Recommended Equipment & Resources

Creating successful and memorable self-tape auditions isn't just about your acting ability. Knowing how to make self-tapes with a professional look and sound is an essential skill in this industry, especially now that self-tapes are the norm. Below are some tools that will help you create a setup to record high-quality self-tape auditions! Our actors use these tools for their own self-tapes, and in our online classes. As a disclaimer, we aren't sponsored by any of these brands - these are simply recommendations.


Your Phone

The first piece of equipment to think about for self-tapes is your video recording device. Many smartphones can capture high-quality video and audio that is more than sufficient for self-tapes. Any smartphone that can shoot 1080p video, such as iPhone or Samsung Galaxy, will get the job done. Some phones are able to shoot 4K video, which can be helpful when editing to crop into smaller section.

Canon EOS M50 Vlogging Camera

While you definitely don't need to purchase a separate camera for your self-tapes, Canon's EOS M50 is a popular choice among actors and vloggers.


Polaroid 72" Premium Tripod

A tripod is necessary to mount your recording device and elevate it to eye-level. Be sure to take your height into account when purchasing a tripod, as you'll need one that can reach your height. This 72" tripod from Polaroid is a great option.

Ailun Phone Mount

If using your phone as your recording device, you'll need a phone mount to secure it to the tripod. This simple mount from Ailun allows you to adjust for various phone sizes. You may find some tripod kits that include a phone mount accessory.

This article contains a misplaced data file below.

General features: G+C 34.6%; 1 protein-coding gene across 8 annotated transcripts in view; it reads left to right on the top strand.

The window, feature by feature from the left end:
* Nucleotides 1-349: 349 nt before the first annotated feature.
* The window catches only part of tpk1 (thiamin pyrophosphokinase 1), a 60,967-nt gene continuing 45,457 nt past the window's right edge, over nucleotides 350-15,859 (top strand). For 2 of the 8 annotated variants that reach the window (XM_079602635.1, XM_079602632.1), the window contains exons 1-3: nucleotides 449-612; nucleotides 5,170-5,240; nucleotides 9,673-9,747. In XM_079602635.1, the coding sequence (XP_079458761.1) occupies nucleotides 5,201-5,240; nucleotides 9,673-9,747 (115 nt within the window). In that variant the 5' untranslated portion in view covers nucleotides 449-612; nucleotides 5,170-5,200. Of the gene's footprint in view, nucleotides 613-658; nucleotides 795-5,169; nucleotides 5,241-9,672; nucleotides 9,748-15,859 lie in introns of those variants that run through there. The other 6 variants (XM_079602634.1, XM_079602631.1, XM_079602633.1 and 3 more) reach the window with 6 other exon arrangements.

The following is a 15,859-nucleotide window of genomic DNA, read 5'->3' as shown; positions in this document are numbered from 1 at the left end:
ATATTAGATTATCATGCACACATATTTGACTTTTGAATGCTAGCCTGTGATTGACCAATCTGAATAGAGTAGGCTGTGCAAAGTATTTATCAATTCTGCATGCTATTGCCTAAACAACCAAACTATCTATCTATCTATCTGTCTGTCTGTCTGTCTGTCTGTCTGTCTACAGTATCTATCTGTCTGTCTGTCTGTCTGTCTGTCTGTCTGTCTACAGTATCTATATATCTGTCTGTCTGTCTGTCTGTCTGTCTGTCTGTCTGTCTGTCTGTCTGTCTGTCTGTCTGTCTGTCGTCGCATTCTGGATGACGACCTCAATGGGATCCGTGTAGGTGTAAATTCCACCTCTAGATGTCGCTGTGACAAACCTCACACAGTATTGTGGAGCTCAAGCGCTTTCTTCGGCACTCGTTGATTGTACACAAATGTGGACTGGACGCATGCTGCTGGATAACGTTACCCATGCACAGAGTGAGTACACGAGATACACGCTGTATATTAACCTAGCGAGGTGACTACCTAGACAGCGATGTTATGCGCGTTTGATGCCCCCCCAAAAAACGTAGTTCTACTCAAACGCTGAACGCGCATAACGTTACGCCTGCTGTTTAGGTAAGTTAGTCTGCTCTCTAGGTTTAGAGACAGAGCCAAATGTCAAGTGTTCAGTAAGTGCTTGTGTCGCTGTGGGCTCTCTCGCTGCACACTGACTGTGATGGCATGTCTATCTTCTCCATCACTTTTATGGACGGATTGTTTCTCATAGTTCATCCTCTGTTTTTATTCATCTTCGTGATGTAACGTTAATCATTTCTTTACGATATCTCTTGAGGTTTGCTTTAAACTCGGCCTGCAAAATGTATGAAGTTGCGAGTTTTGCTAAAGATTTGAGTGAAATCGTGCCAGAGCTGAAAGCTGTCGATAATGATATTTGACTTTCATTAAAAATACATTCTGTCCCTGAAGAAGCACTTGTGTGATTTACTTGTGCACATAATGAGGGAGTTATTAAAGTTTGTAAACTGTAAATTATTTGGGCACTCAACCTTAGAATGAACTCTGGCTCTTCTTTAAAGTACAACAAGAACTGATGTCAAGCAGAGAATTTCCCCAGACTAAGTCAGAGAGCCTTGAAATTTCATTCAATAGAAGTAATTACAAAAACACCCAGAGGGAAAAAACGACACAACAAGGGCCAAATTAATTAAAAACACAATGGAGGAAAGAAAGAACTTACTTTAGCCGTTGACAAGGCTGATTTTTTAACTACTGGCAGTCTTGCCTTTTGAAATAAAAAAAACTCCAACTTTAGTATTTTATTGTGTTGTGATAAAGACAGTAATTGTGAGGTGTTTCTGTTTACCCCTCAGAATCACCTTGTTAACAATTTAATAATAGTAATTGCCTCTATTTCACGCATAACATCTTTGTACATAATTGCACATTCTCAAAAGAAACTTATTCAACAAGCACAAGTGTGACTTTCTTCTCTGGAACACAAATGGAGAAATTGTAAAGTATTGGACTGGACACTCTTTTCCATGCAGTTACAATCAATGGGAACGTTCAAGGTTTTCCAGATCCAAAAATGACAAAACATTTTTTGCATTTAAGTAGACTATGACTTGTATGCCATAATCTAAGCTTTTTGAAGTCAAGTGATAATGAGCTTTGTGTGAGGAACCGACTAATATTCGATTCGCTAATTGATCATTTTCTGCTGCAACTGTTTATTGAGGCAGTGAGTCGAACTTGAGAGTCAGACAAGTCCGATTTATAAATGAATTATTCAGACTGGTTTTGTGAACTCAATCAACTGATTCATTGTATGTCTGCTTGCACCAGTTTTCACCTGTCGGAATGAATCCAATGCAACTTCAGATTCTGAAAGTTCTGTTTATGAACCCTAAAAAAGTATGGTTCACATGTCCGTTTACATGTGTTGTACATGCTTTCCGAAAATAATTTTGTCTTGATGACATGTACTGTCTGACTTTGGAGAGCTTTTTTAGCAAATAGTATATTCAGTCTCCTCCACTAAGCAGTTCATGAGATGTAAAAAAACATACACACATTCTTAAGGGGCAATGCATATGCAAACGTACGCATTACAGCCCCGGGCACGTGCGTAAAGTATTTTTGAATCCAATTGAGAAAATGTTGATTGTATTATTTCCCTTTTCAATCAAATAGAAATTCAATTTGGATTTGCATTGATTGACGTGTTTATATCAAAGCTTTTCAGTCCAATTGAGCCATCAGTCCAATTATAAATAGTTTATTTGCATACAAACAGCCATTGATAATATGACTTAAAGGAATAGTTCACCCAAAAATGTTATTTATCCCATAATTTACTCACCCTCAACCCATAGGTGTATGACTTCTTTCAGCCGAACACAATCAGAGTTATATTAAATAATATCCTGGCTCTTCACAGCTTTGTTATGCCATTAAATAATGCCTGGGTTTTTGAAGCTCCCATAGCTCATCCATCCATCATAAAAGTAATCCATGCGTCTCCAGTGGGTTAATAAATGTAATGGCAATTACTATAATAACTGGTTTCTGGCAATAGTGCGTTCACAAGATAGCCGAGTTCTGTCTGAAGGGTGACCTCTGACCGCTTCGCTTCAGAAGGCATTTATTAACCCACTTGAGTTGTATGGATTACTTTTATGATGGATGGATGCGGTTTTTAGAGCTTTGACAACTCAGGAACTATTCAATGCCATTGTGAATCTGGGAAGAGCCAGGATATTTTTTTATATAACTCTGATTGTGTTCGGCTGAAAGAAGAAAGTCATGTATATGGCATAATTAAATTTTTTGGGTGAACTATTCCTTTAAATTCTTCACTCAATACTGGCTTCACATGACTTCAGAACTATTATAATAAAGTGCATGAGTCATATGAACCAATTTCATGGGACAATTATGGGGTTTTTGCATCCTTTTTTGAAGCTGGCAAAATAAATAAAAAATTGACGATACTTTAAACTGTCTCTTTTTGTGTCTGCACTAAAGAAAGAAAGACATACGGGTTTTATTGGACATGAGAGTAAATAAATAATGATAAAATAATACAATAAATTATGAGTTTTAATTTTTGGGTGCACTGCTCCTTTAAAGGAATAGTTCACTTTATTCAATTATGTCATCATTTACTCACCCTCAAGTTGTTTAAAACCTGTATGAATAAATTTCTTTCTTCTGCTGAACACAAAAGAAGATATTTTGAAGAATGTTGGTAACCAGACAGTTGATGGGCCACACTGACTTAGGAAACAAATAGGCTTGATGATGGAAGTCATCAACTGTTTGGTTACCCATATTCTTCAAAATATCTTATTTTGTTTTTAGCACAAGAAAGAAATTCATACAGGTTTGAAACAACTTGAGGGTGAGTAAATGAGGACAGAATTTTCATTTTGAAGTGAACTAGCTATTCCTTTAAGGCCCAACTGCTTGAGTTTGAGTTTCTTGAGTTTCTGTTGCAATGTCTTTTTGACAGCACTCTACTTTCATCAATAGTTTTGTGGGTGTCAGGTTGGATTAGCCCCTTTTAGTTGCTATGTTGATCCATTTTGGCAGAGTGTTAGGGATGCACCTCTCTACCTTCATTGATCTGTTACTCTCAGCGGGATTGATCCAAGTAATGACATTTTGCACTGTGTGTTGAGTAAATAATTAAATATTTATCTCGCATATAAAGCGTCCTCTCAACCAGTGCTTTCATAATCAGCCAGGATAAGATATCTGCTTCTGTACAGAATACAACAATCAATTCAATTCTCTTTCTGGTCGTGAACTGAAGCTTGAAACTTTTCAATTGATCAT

Daylight from a window works very well for self-tapes. If this isn't something you have consistent access to, or if you prefer to shoot your self-tapes at night, you'll want to invest in a lighting setup.

Neewer 700W Softboxes

Softboxes are a popular choice for self-tapes, as they create consistent, even lighting.

Neewer 600W Umbrella Lights

Similarly, umbrella lights create consistent, even lighting.

Neewer 18" Ring Light Kit

Ring lights are a good option as they are less expensive and don't take up as much space as umbrella lights or softboxes. Many are dimmable, and can be adjusted to create either warm or cool light.


A blank, neutrally-colored wall works perfectly for self-tapes. If this is somehting you don't have access to, consider purchasing a professional backdrop.

Selens 5x6.6' Blue Grey Pop-Up Backdrop

This backdrop from Selens is reversable (either blue or gray) and foldable for easy storage.

Julius Studio 6x9' Fabric Backdrop

Fabric backdrops such as this one from Julius Studio are available in a variety of colors.

Neewer Adjustable Backdrop Support Stand

You may wish to purchase a support stand, especially if using a fabric backdrop. You can easily clamp the fabric to the top of the T-stand.


As you're beginning your acting career, learn to edit very simply. You'll constantly be refining your materials as you add to your demo reel or work on projects you've filmed on your own.

Apple iMovie